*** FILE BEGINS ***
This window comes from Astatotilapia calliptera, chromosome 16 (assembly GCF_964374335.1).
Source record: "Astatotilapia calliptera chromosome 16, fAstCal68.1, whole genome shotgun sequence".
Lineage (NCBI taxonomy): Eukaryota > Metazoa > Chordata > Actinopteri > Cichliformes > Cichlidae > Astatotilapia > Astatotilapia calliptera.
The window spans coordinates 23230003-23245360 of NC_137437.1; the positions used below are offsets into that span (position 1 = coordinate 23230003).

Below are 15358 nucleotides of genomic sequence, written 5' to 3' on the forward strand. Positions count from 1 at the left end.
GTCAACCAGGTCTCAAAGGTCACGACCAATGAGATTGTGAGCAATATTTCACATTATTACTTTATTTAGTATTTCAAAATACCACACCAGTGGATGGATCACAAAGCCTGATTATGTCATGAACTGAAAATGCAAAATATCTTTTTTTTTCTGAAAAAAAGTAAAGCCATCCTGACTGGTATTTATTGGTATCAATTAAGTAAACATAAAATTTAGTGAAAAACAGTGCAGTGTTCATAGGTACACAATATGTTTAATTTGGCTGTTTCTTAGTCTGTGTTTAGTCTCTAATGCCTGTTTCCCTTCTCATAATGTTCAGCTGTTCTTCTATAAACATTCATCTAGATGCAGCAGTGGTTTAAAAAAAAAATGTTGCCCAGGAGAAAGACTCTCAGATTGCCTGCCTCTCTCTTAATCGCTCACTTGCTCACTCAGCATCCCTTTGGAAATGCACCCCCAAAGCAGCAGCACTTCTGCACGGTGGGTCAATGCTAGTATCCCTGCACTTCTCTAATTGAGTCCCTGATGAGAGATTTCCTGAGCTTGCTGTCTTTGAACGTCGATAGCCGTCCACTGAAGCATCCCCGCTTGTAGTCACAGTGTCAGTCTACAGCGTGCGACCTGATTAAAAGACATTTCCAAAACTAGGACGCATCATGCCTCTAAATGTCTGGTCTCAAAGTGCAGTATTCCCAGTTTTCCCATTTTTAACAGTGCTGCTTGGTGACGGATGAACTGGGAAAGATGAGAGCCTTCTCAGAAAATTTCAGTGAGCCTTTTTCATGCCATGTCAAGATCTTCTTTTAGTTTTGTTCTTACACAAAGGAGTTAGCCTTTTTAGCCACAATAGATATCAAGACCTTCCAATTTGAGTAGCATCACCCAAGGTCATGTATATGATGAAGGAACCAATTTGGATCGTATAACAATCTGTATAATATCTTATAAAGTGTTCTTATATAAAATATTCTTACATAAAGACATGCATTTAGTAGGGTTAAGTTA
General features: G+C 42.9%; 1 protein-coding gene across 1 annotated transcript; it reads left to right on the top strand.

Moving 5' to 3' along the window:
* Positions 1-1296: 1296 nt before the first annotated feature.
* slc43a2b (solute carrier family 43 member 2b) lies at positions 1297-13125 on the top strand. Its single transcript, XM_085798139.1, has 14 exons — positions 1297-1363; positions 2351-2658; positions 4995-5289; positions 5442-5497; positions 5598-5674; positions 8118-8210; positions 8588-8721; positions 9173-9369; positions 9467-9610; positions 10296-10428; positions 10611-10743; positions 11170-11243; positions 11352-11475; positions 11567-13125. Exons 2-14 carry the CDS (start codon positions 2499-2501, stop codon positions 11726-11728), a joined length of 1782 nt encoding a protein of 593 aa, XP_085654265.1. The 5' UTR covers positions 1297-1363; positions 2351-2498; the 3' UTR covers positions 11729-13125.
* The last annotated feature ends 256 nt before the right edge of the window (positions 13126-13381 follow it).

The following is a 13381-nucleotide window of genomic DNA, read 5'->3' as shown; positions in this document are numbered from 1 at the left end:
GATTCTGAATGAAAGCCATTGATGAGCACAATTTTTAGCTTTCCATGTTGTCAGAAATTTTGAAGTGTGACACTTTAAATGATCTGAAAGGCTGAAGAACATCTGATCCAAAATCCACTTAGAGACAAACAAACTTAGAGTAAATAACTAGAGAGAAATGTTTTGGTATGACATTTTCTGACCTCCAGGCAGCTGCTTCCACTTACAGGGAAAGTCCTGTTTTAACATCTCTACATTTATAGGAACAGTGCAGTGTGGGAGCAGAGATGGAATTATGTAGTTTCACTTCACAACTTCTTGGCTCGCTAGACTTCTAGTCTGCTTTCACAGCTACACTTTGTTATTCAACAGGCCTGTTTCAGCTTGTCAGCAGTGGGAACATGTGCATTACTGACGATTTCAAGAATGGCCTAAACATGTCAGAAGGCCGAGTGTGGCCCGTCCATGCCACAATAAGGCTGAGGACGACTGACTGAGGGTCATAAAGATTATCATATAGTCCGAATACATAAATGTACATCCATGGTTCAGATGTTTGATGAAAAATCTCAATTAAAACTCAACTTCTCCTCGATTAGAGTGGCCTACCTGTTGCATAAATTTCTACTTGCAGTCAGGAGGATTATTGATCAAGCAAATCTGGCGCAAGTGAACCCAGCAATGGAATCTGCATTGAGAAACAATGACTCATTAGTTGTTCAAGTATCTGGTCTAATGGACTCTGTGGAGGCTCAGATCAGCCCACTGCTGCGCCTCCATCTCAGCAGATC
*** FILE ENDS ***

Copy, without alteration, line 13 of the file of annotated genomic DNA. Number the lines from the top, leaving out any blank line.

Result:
GATTCTGAATGAAAGCCATTGATGAGCACAATTTTTAGCTTTCCATGTTGTCAGAAATTTTGAAGTGTGACACTTTAAATGATCTGAAAGGCTGAAGAACATCTGATCCAAAATCCACTTAGAGACAAACAAACTTAGAGTAAATAACTAGAGAGAAATGTTTTGGTATGACATTTTCTGACCTCCAGGCAGCTGCTTCCACTTACAGGGAAAGTCCTGTTTTAACATCTCTACATTTATAGGAACAGTGCAGTGTGGGAGCAGAGATGGAATTATGTAGTTTCACTTCACAACTTCTTGGCTCGCTAGACTTCTAGTCTGCTTTCACAGCTACACTTTGTTATTCAACAGGCCTGTTTCAGCTTGTCAGCAGTGGGAACATGTGCATTACTGACGATTTCAAGAATGGCCTAAACATGTCAGAAGGCCGAGTGTGGCCCGTCCATGCCACAATAAGGCTGAGGACGACTGACTGAGGGTCATAAAGATTATCATATAGTCCGAATACATAAATGTACATCCATGGTTCAGATGTTTGATGAAAAATCTCAATTAAAACTCAACTTCTCCTCGATTAGAGTGGCCTACCTGTTGCATAAATTTCTACTTGCAGTCAGGAGGATTATTGATCAAGCAAATCTGGCGCAAGTGAACCCAGCAATGGAATCTGCATTGAGAAACAATGACTCATTAGTTGTTCAAGTATCTGGTCTAATGGACTCTGTGGAGGCTCAGATCAGCCCACTGCTGCGCCTCCATCTCAGCAGATC